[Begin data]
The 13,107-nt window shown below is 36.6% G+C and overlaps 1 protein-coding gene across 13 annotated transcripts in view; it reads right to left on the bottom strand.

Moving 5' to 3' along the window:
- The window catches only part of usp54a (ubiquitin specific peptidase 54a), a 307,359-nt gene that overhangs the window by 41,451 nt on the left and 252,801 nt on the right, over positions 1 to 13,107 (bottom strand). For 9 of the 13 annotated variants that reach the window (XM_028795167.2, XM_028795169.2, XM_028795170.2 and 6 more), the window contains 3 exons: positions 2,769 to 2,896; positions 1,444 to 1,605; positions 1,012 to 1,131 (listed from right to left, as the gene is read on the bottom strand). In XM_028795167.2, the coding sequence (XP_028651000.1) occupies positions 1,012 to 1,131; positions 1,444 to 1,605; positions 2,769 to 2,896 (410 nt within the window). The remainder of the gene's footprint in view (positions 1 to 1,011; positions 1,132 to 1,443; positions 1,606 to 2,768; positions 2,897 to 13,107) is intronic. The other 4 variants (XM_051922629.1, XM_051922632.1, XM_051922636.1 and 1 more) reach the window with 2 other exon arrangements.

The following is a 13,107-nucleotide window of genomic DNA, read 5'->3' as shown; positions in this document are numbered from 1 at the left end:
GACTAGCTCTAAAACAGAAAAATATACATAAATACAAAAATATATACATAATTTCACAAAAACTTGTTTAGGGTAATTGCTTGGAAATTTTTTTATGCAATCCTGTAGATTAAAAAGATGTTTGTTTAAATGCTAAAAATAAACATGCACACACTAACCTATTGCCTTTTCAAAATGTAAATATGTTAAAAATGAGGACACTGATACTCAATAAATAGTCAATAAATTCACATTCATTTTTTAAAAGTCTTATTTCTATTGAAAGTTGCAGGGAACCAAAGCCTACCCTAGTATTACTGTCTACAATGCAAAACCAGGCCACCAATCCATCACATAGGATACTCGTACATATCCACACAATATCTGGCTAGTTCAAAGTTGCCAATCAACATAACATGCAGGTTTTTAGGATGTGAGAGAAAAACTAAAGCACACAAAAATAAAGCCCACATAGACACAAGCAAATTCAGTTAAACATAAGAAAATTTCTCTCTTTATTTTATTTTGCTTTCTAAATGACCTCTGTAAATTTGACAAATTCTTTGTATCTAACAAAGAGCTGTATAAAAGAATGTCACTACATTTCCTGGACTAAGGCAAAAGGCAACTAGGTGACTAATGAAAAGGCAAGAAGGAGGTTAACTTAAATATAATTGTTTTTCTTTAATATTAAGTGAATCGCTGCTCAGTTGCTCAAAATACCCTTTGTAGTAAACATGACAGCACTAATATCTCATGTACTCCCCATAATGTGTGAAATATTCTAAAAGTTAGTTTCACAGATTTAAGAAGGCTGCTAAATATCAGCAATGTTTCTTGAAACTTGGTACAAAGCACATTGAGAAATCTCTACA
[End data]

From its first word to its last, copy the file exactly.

The 13,107-nt window shown below is 36.6% G+C and overlaps 1 protein-coding gene across 13 annotated transcripts in view; it reads right to left on the bottom strand.

Moving 5' to 3' along the window:
- The window catches only part of usp54a (ubiquitin specific peptidase 54a), a 307,359-nt gene that overhangs the window by 41,451 nt on the left and 252,801 nt on the right, over positions 1 to 13,107 (bottom strand). For 9 of the 13 annotated variants that reach the window (XM_028795167.2, XM_028795169.2, XM_028795170.2 and 6 more), the window contains 3 exons: positions 2,769 to 2,896; positions 1,444 to 1,605; positions 1,012 to 1,131 (listed from right to left, as the gene is read on the bottom strand). In XM_028795167.2, the coding sequence (XP_028651000.1) occupies positions 1,012 to 1,131; positions 1,444 to 1,605; positions 2,769 to 2,896 (410 nt within the window). The remainder of the gene's footprint in view (positions 1 to 1,011; positions 1,132 to 1,443; positions 1,606 to 2,768; positions 2,897 to 13,107) is intronic. The other 4 variants (XM_051922629.1, XM_051922632.1, XM_051922636.1 and 1 more) reach the window with 2 other exon arrangements.

The following is a 13,107-nucleotide window of genomic DNA, read 5'->3' as shown; positions in this document are numbered from 1 at the left end:
GACTAGCTCTAAAACAGAAAAATATACATAAATACAAAAATATATACATAATTTCACAAAAACTTGTTTAGGGTAATTGCTTGGAAATTTTTTTATGCAATCCTGTAGATTAAAAAGATGTTTGTTTAAATGCTAAAAATAAACATGCACACACTAACCTATTGCCTTTTCAAAATGTAAATATGTTAAAAATGAGGACACTGATACTCAATAAATAGTCAATAAATTCACATTCATTTTTTAAAAGTCTTATTTCTATTGAAAGTTGCAGGGAACCAAAGCCTACCCTAGTATTACTGTCTACAATGCAAAACCAGGCCACCAATCCATCACATAGGATACTCGTACATATCCACACAATATCTGGCTAGTTCAAAGTTGCCAATCAACATAACATGCAGGTTTTTAGGATGTGAGAGAAAAACTAAAGCACACAAAAATAAAGCCCACATAGACACAAGCAAATTCAGTTAAACATAAGAAAATTTCTCTCTTTATTTTATTTTGCTTTCTAAATGACCTCTGTAAATTTGACAAATTCTTTGTATCTAACAAAGAGCTGTATAAAAGAATGTCACTACATTTCCTGGACTAAGGCAAAAGGCAACTAGGTGACTAATGAAAAGGCAAGAAGGAGGTTAACTTAAATATAATTGTTTTTCTTTAATATTAAGTGAATCGCTGCTCAGTTGCTCAAAATACCCTTTGTAGTAAACATGACAGCACTAATATCTCATGTACTCCCCATAATGTGTGAAATATTCTAAAAGTTAGTTTCACAGATTTAAGAAGGCTGCTAAATATCAGCAATGTTTCTTGAAACTTGGTACAAAGCACATTGAGAAATCTCTACA